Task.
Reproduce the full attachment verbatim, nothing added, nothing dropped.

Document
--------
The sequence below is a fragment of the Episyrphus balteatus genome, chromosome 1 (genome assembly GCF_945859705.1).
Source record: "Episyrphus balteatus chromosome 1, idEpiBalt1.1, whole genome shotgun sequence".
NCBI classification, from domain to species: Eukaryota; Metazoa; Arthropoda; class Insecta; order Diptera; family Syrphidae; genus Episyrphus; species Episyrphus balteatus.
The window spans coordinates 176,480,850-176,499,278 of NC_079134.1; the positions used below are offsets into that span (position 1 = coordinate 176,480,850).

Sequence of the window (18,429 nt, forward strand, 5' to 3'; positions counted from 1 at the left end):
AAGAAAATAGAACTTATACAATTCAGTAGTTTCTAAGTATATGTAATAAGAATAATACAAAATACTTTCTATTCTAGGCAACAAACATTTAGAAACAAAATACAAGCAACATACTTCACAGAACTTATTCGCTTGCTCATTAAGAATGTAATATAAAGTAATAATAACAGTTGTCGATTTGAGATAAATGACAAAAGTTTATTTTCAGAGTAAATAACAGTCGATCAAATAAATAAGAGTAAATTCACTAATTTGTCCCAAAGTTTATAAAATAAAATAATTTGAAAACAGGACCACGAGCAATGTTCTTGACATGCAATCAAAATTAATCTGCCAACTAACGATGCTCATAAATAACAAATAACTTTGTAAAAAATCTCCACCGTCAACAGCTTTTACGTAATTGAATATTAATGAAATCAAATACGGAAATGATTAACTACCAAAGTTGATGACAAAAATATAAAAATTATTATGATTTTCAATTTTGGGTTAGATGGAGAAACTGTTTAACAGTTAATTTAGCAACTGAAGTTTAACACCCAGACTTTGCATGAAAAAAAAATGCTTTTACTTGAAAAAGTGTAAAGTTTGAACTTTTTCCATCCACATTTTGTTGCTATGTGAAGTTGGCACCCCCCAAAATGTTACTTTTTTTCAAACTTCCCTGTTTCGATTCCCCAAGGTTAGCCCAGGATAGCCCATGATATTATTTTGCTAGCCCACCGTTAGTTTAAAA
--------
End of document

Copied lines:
The sequence below is a fragment of the Episyrphus balteatus genome, chromosome 1 (genome assembly GCF_945859705.1).
Source record: "Episyrphus balteatus chromosome 1, idEpiBalt1.1, whole genome shotgun sequence".
NCBI classification, from domain to species: Eukaryota; Metazoa; Arthropoda; class Insecta; order Diptera; family Syrphidae; genus Episyrphus; species Episyrphus balteatus.
The window spans coordinates 176,480,850-176,499,278 of NC_079134.1; the positions used below are offsets into that span (position 1 = coordinate 176,480,850).

Sequence of the window (18,429 nt, forward strand, 5' to 3'; positions counted from 1 at the left end):
AAGAAAATAGAACTTATACAATTCAGTAGTTTCTAAGTATATGTAATAAGAATAATACAAAATACTTTCTATTCTAGGCAACAAACATTTAGAAACAAAATACAAGCAACATACTTCACAGAACTTATTCGCTTGCTCATTAAGAATGTAATATAAAGTAATAATAACAGTTGTCGATTTGAGATAAATGACAAAAGTTTATTTTCAGAGTAAATAACAGTCGATCAAATAAATAAGAGTAAATTCACTAATTTGTCCCAAAGTTTATAAAATAAAATAATTTGAAAACAGGACCACGAGCAATGTTCTTGACATGCAATCAAAATTAATCTGCCAACTAACGATGCTCATAAATAACAAATAACTTTGTAAAAAATCTCCACCGTCAACAGCTTTTACGTAATTGAATATTAATGAAATCAAATACGGAAATGATTAACTACCAAAGTTGATGACAAAAATATAAAAATTATTATGATTTTCAATTTTGGGTTAGATGGAGAAACTGTTTAACAGTTAATTTAGCAACTGAAGTTTAACACCCAGACTTTGCATGAAAAAAAAATGCTTTTACTTGAAAAAGTGTAAAGTTTGAACTTTTTCCATCCACATTTTGTTGCTATGTGAAGTTGGCACCCCCCAAAATGTTACTTTTTTTCAAACTTCCCTGTTTCGATTCCCCAAGGTTAGCCCAGGATAGCCCATGATATTATTTTGCTAGCCCACCGTTAGTTTAAAA